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“Meaningful Use” Usual Suspects to Gather and Define

by John Moore | April 24, 2009

congressIn the incestuous world of the healthcare sector, HHS is bringing together the usual suspects in HIT to discuss what exactly “meaningful use” means within the context of the ARRA HITECH Act.  The meeting will take place next week, April 28 & 29, in Washington DC.

Meaningful use is right up there with “certified EHR” as the real sticking points in the future distribution of the $19B to incent physicians to adopt HIT.  In that legislation, the Act provides guidance as to what meaningful use may consist of but it is only guidance.  To actually make all of this work, much clearer guidelines are required to set verification requirements for reimbursement to physicians of their investment and meaningful use of certified EHRs.

At this juncture guidance defines meaningful use as meeting following criteria:

1) Electronic Prescribing: This is a no-brainer as CMS has already put into place carrots today and sticks tomorrow to get physicians using eRx tools.  AllScripts recently reported a huge increase in eRx of over 30% in the most recent quarter. eRx is already being adopted, meaningful use definition here will be easy.

2) Quality Metrics Reporting: Physicians have been providing reports of various types regarding quality metrics for awhile now, so in this instance we are simply moving to an electronic form of reporting.  Where it gets tricky though is in defining what actually will be reported.  This meaningful use metric could go smoothly or really bog down.  Our guess is that the regulators will keep it simple and straight-forward at first to encourage adoption but ratchet-up reporting in future years.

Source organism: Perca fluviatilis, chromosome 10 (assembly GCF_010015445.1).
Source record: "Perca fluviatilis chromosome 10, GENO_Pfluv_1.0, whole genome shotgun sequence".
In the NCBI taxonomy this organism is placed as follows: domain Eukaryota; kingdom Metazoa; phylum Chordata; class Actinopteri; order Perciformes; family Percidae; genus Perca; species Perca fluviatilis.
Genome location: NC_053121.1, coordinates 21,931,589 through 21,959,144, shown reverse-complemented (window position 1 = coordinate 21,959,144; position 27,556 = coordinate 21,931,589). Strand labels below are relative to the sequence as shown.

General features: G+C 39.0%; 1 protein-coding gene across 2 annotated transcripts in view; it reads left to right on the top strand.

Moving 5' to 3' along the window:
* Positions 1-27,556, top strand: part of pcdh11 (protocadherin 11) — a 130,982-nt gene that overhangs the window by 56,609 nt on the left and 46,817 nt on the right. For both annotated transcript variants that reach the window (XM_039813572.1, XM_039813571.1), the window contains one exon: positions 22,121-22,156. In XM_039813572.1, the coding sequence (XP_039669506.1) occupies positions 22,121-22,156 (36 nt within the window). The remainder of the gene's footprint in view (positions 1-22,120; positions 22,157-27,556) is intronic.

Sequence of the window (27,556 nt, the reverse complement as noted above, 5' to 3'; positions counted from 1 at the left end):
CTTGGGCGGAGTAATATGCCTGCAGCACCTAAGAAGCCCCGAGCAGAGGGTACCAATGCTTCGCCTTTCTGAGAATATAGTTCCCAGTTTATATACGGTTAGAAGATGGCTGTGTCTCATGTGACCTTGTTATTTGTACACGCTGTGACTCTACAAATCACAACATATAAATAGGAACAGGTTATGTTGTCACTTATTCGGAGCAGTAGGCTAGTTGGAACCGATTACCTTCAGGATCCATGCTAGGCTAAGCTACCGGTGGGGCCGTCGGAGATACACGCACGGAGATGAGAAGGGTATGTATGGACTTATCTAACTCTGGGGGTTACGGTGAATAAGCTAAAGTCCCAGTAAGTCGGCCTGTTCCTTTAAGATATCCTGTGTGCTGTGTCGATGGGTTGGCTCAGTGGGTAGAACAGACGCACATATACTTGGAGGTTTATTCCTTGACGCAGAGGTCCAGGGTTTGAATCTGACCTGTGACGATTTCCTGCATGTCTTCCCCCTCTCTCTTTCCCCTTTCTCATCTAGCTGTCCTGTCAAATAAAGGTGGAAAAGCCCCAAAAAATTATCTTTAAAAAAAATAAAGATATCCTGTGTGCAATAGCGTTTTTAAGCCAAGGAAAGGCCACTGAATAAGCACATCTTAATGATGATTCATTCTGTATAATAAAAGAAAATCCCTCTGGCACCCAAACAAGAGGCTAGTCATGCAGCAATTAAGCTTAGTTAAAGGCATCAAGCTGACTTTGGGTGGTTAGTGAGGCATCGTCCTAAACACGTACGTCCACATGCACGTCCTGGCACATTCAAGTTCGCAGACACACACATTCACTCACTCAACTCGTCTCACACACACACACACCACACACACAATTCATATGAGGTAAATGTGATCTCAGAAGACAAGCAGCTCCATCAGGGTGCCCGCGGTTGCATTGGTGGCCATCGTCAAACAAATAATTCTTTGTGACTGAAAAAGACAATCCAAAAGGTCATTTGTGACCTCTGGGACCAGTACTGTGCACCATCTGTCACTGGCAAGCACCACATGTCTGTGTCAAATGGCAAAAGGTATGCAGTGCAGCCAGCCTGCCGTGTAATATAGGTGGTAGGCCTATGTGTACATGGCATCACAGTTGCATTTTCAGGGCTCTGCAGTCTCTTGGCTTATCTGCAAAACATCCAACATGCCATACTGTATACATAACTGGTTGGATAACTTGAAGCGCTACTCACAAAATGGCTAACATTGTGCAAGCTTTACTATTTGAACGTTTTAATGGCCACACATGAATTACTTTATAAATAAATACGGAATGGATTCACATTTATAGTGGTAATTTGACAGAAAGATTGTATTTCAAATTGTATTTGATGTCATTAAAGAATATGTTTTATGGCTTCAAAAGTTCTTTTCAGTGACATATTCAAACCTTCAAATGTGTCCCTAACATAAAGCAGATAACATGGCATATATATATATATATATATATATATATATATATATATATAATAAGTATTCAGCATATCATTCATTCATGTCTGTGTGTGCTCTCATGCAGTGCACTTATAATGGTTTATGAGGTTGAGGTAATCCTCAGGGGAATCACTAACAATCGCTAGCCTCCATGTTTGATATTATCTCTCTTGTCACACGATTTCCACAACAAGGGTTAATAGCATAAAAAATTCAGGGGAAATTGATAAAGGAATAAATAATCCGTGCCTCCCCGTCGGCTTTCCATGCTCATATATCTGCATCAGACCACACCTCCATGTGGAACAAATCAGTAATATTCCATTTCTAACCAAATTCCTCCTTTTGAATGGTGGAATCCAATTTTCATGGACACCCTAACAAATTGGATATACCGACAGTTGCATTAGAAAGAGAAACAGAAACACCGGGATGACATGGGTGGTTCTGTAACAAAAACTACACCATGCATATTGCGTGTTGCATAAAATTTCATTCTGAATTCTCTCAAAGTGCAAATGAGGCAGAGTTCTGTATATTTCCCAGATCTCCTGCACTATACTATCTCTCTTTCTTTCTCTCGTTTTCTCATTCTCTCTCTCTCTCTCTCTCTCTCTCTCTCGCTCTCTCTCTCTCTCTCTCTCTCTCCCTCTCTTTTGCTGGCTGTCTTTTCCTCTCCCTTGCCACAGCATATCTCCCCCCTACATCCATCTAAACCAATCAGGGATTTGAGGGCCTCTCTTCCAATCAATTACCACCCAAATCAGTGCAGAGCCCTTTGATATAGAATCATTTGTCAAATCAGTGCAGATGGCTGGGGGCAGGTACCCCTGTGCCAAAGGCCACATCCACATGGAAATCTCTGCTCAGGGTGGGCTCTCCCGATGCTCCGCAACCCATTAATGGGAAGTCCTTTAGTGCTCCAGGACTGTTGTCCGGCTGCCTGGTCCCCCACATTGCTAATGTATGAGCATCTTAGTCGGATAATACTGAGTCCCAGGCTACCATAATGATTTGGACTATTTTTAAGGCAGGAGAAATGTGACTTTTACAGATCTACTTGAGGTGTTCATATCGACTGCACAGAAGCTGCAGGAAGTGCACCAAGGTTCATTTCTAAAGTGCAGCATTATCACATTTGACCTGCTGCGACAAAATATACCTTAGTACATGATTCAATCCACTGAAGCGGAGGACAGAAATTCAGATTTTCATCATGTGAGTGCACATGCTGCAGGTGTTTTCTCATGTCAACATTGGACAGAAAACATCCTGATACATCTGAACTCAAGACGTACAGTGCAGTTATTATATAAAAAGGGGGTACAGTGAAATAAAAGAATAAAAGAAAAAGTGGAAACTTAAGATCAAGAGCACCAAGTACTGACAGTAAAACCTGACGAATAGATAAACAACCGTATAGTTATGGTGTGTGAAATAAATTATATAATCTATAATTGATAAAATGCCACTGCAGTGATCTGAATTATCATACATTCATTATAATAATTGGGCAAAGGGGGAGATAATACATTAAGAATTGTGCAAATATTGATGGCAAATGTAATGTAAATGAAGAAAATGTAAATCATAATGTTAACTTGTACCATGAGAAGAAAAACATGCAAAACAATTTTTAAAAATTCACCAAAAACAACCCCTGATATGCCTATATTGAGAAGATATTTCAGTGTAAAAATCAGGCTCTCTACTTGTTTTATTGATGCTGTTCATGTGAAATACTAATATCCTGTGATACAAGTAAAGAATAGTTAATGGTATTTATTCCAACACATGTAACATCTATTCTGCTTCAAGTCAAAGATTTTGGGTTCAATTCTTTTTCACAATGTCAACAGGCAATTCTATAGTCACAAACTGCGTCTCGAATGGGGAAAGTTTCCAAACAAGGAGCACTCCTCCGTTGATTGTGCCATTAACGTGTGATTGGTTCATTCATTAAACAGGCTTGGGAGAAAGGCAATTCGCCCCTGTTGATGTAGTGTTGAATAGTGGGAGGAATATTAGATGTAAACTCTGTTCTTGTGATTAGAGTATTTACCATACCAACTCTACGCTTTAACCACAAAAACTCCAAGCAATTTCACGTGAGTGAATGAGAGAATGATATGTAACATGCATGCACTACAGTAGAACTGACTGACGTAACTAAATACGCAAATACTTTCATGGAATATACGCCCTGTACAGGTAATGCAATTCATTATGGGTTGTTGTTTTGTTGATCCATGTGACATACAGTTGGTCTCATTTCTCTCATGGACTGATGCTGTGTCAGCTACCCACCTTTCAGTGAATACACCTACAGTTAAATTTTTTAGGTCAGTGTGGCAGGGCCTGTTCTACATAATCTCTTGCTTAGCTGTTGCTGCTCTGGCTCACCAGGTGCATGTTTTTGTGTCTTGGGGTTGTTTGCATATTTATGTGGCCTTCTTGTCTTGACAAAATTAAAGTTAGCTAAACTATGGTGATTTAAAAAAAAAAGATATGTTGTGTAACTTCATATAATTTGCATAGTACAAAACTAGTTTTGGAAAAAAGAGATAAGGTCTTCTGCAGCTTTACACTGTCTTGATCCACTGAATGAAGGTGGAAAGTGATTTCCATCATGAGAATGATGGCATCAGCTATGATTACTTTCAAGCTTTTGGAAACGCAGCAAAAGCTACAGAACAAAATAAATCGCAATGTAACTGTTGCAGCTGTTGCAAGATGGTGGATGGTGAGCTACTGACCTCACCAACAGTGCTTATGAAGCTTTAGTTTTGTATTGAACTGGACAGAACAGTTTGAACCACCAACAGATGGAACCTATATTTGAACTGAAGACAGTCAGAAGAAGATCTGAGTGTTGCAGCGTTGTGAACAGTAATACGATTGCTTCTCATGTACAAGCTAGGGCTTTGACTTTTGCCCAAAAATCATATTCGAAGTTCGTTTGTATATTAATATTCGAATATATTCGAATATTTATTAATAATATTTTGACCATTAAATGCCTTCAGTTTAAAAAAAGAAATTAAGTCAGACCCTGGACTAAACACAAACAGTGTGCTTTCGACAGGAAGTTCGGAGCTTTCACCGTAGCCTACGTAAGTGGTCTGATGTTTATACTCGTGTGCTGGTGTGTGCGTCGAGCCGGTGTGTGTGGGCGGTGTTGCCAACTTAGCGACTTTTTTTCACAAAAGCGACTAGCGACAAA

3) Care Coordination: This will be the toughest to define for a whole host of reasons including: lack of infrastructure (“pipes”) to move records, types of data (“water”) as much of the data still can not be readily shared and data ownership.  Wouldn’t it be great to have a patient advocate on the agenda arguing that Care Coordination could be defined as a clinician providing digital records directly to the consumer to assist in coordinated care? Ah, but we digress.  Our prediction is that data sharing for care coordination will be limited to a couple of discrete data sets for now that are already flowing in many HIEs and RHIOS, labs and meds.  As with Quality Reporting, more data elements will be added over time as the pipes fall into place and the data becomes more liquid (interoperable).

Circling all the way back to the beginning though, we are quite disappointed at the agenda for the “Meaningful Use” meeting next week.  Rather than have a balanced mix of those within healthcare as well as “experts” from outside healthcare to assist in defining meaningful use, we have a collection of mostly well-meaning individuals, but individuals who in many respects have helped to create this HIT mess in the firstplace.

Should they really be asked to continue to define our HIT policies going forward or would it not be better to tap into the expertise of those from other sectors who really have no vested interest or ax to grind in healthcare?

4 responses to ““Meaningful Use” Usual Suspects to Gather and Define”

  1. […] for reimbursement to physicians of their investment and meaningful use of certified EHRs.” Article John Moore, Chilmark Research, 24 April […]

  2. […] named John Chilmark (any coincidence we’re both named John). John from Chilmark Research commented that HHS is bringing together the “usual suspects” to discuss “meaningful use. […]

  3. […] use. It has lined up its allies (including consumer groups) to retain that power. Trouble is, as John Chilmark writes, if HIMSS wins its fight then control over defining health IT passes from the public sector […]

  4. ICMCC Blog says:

    […] and electronic exchange where considered essential elements (Ryan Ricks, 7 April 2009; John Moore, 24 April 2009). HIMSS added certification to it. (HIMSS, 24 April 2009). A few days later the HHS […]

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